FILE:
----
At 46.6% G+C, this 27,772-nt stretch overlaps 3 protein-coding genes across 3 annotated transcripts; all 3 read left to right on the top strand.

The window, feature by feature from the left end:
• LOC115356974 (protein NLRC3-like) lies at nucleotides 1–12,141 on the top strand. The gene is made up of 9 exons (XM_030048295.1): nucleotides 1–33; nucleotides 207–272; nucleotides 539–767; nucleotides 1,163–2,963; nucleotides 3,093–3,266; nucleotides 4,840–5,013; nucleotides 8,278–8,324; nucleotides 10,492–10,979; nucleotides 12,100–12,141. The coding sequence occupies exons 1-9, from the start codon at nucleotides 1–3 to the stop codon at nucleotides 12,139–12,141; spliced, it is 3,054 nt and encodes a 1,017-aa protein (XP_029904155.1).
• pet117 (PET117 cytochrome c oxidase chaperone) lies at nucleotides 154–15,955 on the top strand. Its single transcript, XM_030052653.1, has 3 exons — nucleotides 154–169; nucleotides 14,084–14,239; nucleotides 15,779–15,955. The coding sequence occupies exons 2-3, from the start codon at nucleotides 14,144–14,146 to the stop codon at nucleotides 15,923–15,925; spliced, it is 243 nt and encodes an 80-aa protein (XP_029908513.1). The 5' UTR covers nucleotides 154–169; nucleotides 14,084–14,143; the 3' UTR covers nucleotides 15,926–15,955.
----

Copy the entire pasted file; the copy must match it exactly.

At 46.6% G+C, this 27,772-nt stretch overlaps 3 protein-coding genes across 3 annotated transcripts; all 3 read left to right on the top strand.

The window, feature by feature from the left end:
• LOC115356974 (protein NLRC3-like) lies at nucleotides 1–12,141 on the top strand. The gene is made up of 9 exons (XM_030048295.1): nucleotides 1–33; nucleotides 207–272; nucleotides 539–767; nucleotides 1,163–2,963; nucleotides 3,093–3,266; nucleotides 4,840–5,013; nucleotides 8,278–8,324; nucleotides 10,492–10,979; nucleotides 12,100–12,141. The coding sequence occupies exons 1-9, from the start codon at nucleotides 1–3 to the stop codon at nucleotides 12,139–12,141; spliced, it is 3,054 nt and encodes a 1,017-aa protein (XP_029904155.1).
• pet117 (PET117 cytochrome c oxidase chaperone) lies at nucleotides 154–15,955 on the top strand. Its single transcript, XM_030052653.1, has 3 exons — nucleotides 154–169; nucleotides 14,084–14,239; nucleotides 15,779–15,955. The coding sequence occupies exons 2-3, from the start codon at nucleotides 14,144–14,146 to the stop codon at nucleotides 15,923–15,925; spliced, it is 243 nt and encodes an 80-aa protein (XP_029908513.1). The 5' UTR covers nucleotides 154–169; nucleotides 14,084–14,143; the 3' UTR covers nucleotides 15,926–15,955.